If your walk to work is longer than 10 minutes, you’ll be moving around quite a bit. Here’s how you can make simple tweaks to your outfit.
- Pop on a wrinkle-free or non-iron top. That way, you avoid showing up in a creased shirt.
- While your dress pants might hold up during a long walk, you don’t want them getting dirty before a client meeting. Wear stretchy pants while you walk and then swap them for well-pressed dress pants at the office. If you’re going to carry your dress pants, fold along the seams and then roll them so they won’t get wrinkled in your bag.
- Avoid sore feet by wearing sneakers or athletic shoes. You can store your work shoes under your office desk so you don’t need to carry them every day.
- Depending on your city, you might encounter some rain along the way: a light rain jacket and an umbrella stored in your bag will help keep you warm and dry.
While biking is an environmentally friendly travel option—and a great way to stay in shape—it’s not so friendly to your work clothes. You might endure a bit (or a lot) of sweat or rain on your way to work so try these suggestions on for size.
- Opt for moisture-wicking and wind-resistant tops. You can try quick-drying fabrics, but stay away from polyester shirts with coated sprays—they’ll make you sweat.
- Merino wool sweaters are handy for chillier or wet days because the material is breathable. They’re a better option than raincoats, which can also cause you to sweat more.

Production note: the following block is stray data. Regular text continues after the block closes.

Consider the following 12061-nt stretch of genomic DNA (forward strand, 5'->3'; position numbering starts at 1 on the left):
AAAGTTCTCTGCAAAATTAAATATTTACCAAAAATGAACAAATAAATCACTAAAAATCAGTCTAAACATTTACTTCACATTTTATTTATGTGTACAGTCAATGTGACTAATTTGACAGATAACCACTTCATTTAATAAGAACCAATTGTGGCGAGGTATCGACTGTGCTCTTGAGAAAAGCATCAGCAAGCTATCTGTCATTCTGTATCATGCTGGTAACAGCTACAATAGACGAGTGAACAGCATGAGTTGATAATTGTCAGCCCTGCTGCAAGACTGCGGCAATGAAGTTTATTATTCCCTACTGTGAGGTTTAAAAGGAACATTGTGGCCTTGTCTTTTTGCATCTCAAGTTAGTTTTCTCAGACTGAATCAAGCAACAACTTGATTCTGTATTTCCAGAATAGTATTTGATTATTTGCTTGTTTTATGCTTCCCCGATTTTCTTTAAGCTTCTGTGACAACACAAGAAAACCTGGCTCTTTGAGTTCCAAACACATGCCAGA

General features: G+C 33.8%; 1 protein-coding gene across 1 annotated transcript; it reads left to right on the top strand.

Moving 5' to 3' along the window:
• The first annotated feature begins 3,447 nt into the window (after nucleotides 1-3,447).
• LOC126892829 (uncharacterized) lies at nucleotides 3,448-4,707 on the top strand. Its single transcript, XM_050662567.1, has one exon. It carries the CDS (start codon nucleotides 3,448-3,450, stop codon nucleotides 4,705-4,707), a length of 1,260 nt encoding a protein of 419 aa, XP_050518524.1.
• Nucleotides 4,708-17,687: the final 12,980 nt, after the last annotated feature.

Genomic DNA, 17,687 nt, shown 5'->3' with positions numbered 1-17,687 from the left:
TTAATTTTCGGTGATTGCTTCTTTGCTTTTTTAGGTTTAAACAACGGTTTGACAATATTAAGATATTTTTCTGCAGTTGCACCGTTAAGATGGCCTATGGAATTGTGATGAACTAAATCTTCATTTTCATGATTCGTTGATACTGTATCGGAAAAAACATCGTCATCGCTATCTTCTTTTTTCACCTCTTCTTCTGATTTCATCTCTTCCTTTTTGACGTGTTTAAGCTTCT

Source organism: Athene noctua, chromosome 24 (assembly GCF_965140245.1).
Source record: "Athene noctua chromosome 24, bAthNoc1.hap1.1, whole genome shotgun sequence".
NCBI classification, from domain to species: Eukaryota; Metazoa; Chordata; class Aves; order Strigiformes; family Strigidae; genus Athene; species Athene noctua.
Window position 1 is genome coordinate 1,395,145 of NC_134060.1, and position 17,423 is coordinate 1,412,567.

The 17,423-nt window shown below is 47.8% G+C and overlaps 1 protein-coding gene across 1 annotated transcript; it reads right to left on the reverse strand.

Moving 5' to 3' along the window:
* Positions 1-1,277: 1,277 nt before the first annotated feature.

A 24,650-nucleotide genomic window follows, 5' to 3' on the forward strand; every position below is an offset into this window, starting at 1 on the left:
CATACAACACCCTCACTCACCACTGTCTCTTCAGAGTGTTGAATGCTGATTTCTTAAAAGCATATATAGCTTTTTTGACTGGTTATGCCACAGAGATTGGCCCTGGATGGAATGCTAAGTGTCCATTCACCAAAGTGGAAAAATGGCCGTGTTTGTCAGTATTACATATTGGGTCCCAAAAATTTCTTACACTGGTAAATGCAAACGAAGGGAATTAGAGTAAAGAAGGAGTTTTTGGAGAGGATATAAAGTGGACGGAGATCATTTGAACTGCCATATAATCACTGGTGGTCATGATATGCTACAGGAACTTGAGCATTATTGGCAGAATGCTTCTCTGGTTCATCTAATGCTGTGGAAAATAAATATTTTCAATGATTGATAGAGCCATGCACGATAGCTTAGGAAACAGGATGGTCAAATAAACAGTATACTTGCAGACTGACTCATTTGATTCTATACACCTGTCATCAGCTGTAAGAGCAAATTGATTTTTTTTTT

- If your office dress code is on the fancier side, bike in an undershirt or tank top and put your blazer on once you arrive at the office.
- Pair your top with slim, stretchy pants so you’ll have better mobility as you work those pedals. For warmer days, capris and ankle-length pants can keep you cool (and they won’t get caught in the chain).
- If you think you can’t bike to work in a skirt or dress, think again! Just wear a pair of bike shorts underneath.
- Wear tennis shoes or flats, which will make it easier for you to cycle.
- Store your bag in a basket or pannier so you won’t have to deal with a sweaty back.
Taking the bus or train
You might think that you can wear your work clothes on public transit without any problem, but keep in mind that the vehicle might be a lot more warmer or colder than the office.
- Wear a sweater, jacket or blazer over your top. That extra layer will be easy to remove when you’re getting in and out of an air conditioned or heated bus/train.
- Do you have a long walk from your stop? As we’ve mentioned, sneakers are your friend.
- Wearing flats instead of heels will also help deal with unwanted foot pain when you’re going up and down the steps to the train platform.
Fortunately, you have more control over the temperature in your car, but there are other conditions to keep in mind when you’re driving.
- Wearing a seatbelt for a half hour might leave your button-down shirt looking dishevelled. Don a breathable top like a cotton shirt while you’re in the car. Once you get to the office, you can easily switch shirts or layer something else on top.
- If a suit is standard for the office, choose a high quality material like merino wool that won’t wrinkle when you’re driving.
- Keep a portable steamer at the office to handle any unexpected wrinkles.
By following these style hacks, you can walk through the office door with style and confidence each morning, and focus on more important things at work—like impressing a new client or earning that promotion.
Photo Credit: Shutterstock.com, Redd Angelo, Matthew Wiebe, Unsplash.com